By Benjamin NJOKU
Fondly called Uncle Olu by his colleagues and teeming admirers,
Olu Jacobs, the Ogun state-born international veteran actor, has made his mark in Nigeriaâ€™s movie industry.Â With over 40 years acting experience, Jacobs is seen as a bridge between the old and new breed of stars, a motivator to the upcoming acts.Â His charisma and manner of delivery of lines are legendary,Â drawing admiration from fans.
His infectious baritone and interpretation of roles are a directorâ€™s delight.
Trained at The Royal Academy of Dramatic Arts, England, Jacobs remains one of Nigeriaâ€™s creative gifts to the world, having worked with various repertoire theatres in Britain and starred in some international movies, including the latest version of John Millington Syngeâ€™s classic, â€œThe Playboy of the Western worldâ€ co-written and produced in 2007 by a Nigerian, Bisi Adigun and Roddy Doyle.
Last week, in Ikoyi, at a graduation ceremony of the pilot students of Lufodo Academy of Performing Arts, owned by the actor, and his wife, Joke Silva, also a multi-talented actress,Â HVP engaged him in this revealing interview. Read on…
Whatâ€™s Olufodo Academy of Performing Arts all about?
Olufodo Academy of Performing Arts have been existing informally for more than 15 years now. Informally because we were visiting privately owned schools propagating the values of theatre to the young ones. The Academy is from the stables of Olufodo Group. We are involved in training medium class executives of corporate organizations( Lofodo consulting) There are quite a lot of young men and women who studied Theatre Arts at the University.
But while studying, little or no attention aws paid to the need for television aspect which is the communication medium of today and of tomorrow. We only concentrating on theatre, which does not hold any future for us as a people. When I was in England, I was involved in TIE theatre in Education. I went from school to school to entertain as well as helped through drama to explain things and make them easier for children to understand and follow up.
And when I returned to the country, I saw the need for me to introduce the same in our school system in Nigeria. When I did, the children in private schools liked it.The schools set a certain time aside which is not the most satisfying way of doing it. Some parents kicked against it but the pupils like the drama class that we are taken them on.
Memorable events of your life?
It was when I asked my wife to marry me. I took her to a restaurant for a special dish about 9 pm. The food was served in a clay pot that was completely sealed and cooked by only heat. I ordered for it, and thereafter went on my kneel to ask her to marry me. This was about 24 years ago.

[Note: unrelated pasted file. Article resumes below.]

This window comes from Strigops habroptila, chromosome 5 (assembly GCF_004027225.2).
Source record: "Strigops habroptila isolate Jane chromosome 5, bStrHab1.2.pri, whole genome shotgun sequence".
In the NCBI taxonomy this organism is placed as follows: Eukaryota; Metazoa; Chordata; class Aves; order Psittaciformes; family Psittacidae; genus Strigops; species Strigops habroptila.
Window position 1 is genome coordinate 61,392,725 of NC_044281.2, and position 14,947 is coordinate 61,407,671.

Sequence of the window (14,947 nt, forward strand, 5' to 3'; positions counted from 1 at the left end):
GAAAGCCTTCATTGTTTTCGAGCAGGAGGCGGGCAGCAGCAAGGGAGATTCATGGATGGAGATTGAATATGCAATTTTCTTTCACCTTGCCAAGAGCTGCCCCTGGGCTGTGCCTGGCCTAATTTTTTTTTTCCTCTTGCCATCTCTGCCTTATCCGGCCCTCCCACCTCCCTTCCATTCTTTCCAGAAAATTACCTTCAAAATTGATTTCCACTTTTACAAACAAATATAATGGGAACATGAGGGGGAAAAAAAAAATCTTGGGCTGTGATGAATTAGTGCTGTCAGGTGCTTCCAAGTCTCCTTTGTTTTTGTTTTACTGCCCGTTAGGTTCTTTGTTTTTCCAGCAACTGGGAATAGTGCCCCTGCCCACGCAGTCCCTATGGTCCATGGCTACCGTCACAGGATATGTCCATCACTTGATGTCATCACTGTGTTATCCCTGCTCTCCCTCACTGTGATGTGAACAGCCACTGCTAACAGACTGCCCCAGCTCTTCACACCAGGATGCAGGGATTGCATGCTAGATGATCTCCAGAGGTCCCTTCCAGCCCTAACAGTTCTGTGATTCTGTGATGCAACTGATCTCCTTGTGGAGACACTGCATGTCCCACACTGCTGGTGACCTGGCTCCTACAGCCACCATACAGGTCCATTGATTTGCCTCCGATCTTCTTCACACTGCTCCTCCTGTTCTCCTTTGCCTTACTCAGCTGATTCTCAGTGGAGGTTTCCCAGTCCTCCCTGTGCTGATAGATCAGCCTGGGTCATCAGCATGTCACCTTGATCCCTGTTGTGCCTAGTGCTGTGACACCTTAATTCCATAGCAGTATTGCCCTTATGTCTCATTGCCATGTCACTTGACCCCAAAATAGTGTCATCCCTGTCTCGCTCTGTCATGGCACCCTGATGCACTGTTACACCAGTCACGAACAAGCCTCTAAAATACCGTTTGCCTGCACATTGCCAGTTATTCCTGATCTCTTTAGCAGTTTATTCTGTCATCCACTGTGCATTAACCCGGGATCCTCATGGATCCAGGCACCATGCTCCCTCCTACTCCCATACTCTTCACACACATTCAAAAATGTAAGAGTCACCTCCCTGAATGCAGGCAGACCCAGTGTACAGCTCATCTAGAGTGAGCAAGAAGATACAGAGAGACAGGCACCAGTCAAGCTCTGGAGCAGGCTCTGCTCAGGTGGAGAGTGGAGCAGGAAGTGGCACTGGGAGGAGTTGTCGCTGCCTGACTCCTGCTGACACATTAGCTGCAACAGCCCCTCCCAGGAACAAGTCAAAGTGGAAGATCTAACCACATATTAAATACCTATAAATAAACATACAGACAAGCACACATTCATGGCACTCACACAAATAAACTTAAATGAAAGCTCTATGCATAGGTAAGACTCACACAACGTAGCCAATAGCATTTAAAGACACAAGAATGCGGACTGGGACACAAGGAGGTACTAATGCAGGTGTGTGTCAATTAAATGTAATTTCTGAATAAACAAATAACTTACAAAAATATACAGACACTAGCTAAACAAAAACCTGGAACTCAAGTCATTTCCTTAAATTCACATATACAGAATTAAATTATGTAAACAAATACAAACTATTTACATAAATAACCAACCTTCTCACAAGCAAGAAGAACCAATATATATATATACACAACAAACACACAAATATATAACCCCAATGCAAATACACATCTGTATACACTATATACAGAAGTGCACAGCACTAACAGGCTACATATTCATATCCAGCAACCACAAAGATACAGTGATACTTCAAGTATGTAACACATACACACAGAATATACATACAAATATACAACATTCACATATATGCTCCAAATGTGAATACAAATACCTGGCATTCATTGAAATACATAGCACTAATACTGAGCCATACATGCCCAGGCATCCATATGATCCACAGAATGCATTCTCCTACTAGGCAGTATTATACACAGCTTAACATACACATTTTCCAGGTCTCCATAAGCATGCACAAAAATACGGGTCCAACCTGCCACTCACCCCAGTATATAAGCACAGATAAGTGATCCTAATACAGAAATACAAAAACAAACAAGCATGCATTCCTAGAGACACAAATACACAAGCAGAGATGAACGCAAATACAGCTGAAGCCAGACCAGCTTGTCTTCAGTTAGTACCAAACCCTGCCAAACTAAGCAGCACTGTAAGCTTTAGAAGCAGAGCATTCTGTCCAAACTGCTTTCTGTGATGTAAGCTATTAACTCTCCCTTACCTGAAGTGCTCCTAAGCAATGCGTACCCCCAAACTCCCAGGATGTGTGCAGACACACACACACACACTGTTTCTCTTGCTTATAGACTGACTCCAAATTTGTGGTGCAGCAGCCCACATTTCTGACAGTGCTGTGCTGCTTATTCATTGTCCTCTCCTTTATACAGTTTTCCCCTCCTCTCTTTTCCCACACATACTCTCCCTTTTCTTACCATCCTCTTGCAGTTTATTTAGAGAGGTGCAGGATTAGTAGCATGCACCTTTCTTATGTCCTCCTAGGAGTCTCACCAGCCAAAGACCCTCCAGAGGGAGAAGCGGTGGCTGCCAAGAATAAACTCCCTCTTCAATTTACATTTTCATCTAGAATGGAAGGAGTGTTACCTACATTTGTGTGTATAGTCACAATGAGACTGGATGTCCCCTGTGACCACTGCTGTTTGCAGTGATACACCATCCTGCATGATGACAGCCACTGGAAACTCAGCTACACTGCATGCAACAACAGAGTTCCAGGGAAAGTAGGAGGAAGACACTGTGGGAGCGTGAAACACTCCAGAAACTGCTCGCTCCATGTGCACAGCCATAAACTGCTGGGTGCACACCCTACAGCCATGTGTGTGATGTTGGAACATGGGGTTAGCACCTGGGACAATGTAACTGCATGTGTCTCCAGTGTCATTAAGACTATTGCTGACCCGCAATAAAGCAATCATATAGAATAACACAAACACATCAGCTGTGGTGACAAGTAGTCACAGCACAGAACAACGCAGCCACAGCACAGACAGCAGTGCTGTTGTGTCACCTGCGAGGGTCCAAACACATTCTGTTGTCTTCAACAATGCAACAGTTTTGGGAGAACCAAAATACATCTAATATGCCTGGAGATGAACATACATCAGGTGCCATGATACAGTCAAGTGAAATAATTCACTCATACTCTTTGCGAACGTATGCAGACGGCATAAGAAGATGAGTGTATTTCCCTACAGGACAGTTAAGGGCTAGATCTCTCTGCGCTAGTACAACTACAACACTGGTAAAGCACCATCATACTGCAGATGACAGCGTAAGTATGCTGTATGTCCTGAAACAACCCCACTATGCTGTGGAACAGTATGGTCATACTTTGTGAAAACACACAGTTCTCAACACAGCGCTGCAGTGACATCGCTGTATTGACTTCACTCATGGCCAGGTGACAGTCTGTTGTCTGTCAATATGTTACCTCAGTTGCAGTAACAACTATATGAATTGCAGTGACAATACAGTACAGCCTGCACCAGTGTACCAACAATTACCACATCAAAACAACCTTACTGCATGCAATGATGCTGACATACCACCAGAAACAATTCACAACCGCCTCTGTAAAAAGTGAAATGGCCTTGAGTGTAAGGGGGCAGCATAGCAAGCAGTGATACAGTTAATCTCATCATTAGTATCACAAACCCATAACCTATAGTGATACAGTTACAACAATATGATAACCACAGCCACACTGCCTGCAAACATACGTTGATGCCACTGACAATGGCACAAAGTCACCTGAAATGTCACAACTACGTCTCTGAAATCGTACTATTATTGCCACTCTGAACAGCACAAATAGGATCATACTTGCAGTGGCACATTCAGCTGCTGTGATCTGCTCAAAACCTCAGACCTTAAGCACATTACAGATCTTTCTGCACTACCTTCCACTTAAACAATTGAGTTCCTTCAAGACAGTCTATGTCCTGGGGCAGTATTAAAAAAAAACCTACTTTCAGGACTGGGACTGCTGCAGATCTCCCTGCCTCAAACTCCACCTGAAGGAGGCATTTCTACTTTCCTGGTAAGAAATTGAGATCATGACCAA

What was her respond?
She obliged my request and I was on top of the world
Her greatest asset you value in her?
My family. That woman, or rather that girl should I say, is a loving, caring and dedicated wife. Sheâ€™s very caring and motherly. What she says goes as far as Iâ€™m concern.
My regret is that I didnâ€™t marry on time. I didnâ€™t meet my wife at the time I supposed to have met her. I met my wife while directing the premiere of Wole Soyinkaâ€™s â€œJeroâ€™s Metamorphosisâ€™ to commemorate the 21st independence anniversary. She was one of the casts.
You had the believe that you wasted your time with the women that crossed your path?
I didnâ€™t want to get married initially. I couldnâ€™t have gotten married because I was in the England and never wanted to marry a white woman. I was not going to marry a non-Nigerian. I didnâ€™t come home for a while and it meant that I didnâ€™t have any serious girl friend.
Whatâ€™s the experience that helped shape your future?
Not so much. But I remember that when I was in primary four, I fell in love with my class teacher. One day, she came to introduce her fiancee to my parents and when I saw her, I was not happy. As a result, she never saw me in her class for another session. Yes, I would leave home for school, and after the morning devotion, while other pupils were retiring to their classes, I would disappear to God knows where, and never to be seen again.Â I was brought up in an Anglican faith, and was a member of the choir.
Even at my tender age, I loved fasting but it was my parents who calmed me down. I remember also that in those days, the church used to organize an annual programme where children of my age, mainly girls, danced and staged plays. Fascinated by this act, I told my mother one day that I could dance, and my mother relayed the message to my father.
When my fatherÂ finally agreed, he came to the church to announce that his son was going to join the female dancers. I was the only male dancer in their mix.